A Roda de Capoeira
A Roda de Capoeira
The “roda” is the circle of people within which Capoeira is played. People who make up the roda’s circular shape clap and sing along to the music (see music of capoeira) being played for the two partners engaged in a Capoeira “game” (“jogo”) . The game is a corporal conversation between 2 people . During the game, players does not focus on injuring the opponent. Rather, it emphasizes more skill. Capoeiristas often prefer to show the movement without completing it, enforcing their superiority in the roda. If an opponent cannot dodge a slow attack, there is no reason to use a faster one. Each attack that comes in give players a chance to practice an evasive technique.
Most often in the roda, your greatest opponent is yourself. Philosophy plays a large part in Capoeira and the best teachers strive to teach Respeito (Respect), Responsabilidade (Responsibility), Segurança (Safety/Security), Malícia (Cleverness/Street-smarts), and Liberdade (Liberty/Freedom).
In the roda there is a graceful physical dialogue between two capoeiristas who exchange circular and straight kicks, escapes, sweeps , takedowns and gymnastic flourishes.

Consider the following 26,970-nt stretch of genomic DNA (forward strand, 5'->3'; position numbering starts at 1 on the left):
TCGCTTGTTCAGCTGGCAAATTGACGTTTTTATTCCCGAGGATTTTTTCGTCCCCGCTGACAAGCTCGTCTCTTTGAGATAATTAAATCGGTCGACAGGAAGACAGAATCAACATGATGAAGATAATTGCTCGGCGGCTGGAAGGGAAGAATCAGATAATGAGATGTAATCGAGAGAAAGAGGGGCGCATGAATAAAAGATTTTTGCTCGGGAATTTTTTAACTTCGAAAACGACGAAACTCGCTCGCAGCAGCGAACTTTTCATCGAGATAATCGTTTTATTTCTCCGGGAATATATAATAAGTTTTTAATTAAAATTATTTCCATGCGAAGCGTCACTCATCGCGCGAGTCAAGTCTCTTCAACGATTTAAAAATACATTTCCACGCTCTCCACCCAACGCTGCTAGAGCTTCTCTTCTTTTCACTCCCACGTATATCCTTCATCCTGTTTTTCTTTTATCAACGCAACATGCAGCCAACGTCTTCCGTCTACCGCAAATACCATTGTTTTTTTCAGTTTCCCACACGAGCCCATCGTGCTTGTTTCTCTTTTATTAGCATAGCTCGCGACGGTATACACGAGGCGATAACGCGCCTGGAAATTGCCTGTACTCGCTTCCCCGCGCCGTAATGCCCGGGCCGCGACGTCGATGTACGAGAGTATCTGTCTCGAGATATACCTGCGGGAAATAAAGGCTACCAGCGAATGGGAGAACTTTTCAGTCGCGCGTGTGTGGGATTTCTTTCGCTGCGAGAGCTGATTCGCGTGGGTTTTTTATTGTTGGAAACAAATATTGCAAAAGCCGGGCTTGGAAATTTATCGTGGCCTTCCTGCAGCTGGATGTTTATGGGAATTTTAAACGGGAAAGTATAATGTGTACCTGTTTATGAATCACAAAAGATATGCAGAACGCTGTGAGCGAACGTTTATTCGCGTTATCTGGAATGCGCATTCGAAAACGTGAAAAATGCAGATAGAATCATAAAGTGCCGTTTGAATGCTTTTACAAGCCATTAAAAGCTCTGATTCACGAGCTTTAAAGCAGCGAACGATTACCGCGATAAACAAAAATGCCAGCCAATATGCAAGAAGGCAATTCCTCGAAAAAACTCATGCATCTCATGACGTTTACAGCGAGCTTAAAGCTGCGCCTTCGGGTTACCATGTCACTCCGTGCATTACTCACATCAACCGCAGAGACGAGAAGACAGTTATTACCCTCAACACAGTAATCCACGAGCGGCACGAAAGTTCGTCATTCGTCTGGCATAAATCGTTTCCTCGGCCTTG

The spirit and energy of a Capoeira Roda is contagious! Play in a Roda can be a celebration of freedom and lots of Fun!
The ginga (literally, rocking back and forth) is the fundamental movement in Capoeira that looks like a Dance. Capoeira Angola and Capoeira Regional have distinctive forms of ginga. Both are accomplished by maintaining both feet approximately shoulder-width apart and then moving one foot backwards and then back to the base. This movement is done to prepare the body for other movements.
The rest of the body is also involved in the ginga: coordination of the arms (in such a way as to prevent the body from being kicked), torso (many core muscles may be engaged depending on the player’s style), and the leaning of the body (forward and back in relation to the position of the feet; the body leans back to avoid kicks, and forward to create opportunities to show attacks). The overall movement should match the rhythm being played by the bateria.
Every one has a different way to ginga as to walk. The Ginga needs to be fluent and you need to be comfortable doing it once all the movements will come from it. The Ginga is the way you express yourself and can say a lot about the personality of the player.
Mestre Bimba teaching his student how to ginga